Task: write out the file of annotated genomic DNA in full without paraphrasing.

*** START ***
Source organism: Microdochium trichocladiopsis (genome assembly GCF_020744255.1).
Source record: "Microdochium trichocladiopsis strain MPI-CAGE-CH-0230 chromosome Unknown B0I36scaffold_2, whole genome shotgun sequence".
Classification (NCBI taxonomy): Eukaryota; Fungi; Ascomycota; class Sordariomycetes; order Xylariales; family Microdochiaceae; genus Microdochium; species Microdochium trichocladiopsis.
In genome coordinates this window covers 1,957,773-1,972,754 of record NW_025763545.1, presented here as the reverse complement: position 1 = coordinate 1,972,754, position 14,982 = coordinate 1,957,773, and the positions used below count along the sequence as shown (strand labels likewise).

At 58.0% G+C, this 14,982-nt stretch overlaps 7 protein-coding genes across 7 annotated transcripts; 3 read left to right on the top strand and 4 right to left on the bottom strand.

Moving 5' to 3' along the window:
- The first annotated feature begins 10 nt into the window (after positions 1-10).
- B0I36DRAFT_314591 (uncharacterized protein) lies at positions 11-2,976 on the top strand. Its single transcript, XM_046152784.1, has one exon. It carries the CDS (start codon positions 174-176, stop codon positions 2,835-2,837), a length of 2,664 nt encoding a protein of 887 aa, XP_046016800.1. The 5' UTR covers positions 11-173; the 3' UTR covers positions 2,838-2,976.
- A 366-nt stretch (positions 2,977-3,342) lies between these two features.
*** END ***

Source organism: Microdochium trichocladiopsis (genome assembly GCF_020744255.1).
Source record: "Microdochium trichocladiopsis strain MPI-CAGE-CH-0230 chromosome Unknown B0I36scaffold_2, whole genome shotgun sequence".
Classification (NCBI taxonomy): Eukaryota; Fungi; Ascomycota; class Sordariomycetes; order Xylariales; family Microdochiaceae; genus Microdochium; species Microdochium trichocladiopsis.
In genome coordinates this window covers 1,957,773-1,972,754 of record NW_025763545.1, presented here as the reverse complement: position 1 = coordinate 1,972,754, position 14,982 = coordinate 1,957,773, and the positions used below count along the sequence as shown (strand labels likewise).

At 58.0% G+C, this 14,982-nt stretch overlaps 7 protein-coding genes across 7 annotated transcripts; 3 read left to right on the top strand and 4 right to left on the bottom strand.

Moving 5' to 3' along the window:
- The first annotated feature begins 10 nt into the window (after positions 1-10).
- B0I36DRAFT_314591 (uncharacterized protein) lies at positions 11-2,976 on the top strand. Its single transcript, XM_046152784.1, has one exon. It carries the CDS (start codon positions 174-176, stop codon positions 2,835-2,837), a length of 2,664 nt encoding a protein of 887 aa, XP_046016800.1. The 5' UTR covers positions 11-173; the 3' UTR covers positions 2,838-2,976.
- A 366-nt stretch (positions 2,977-3,342) lies between these two features.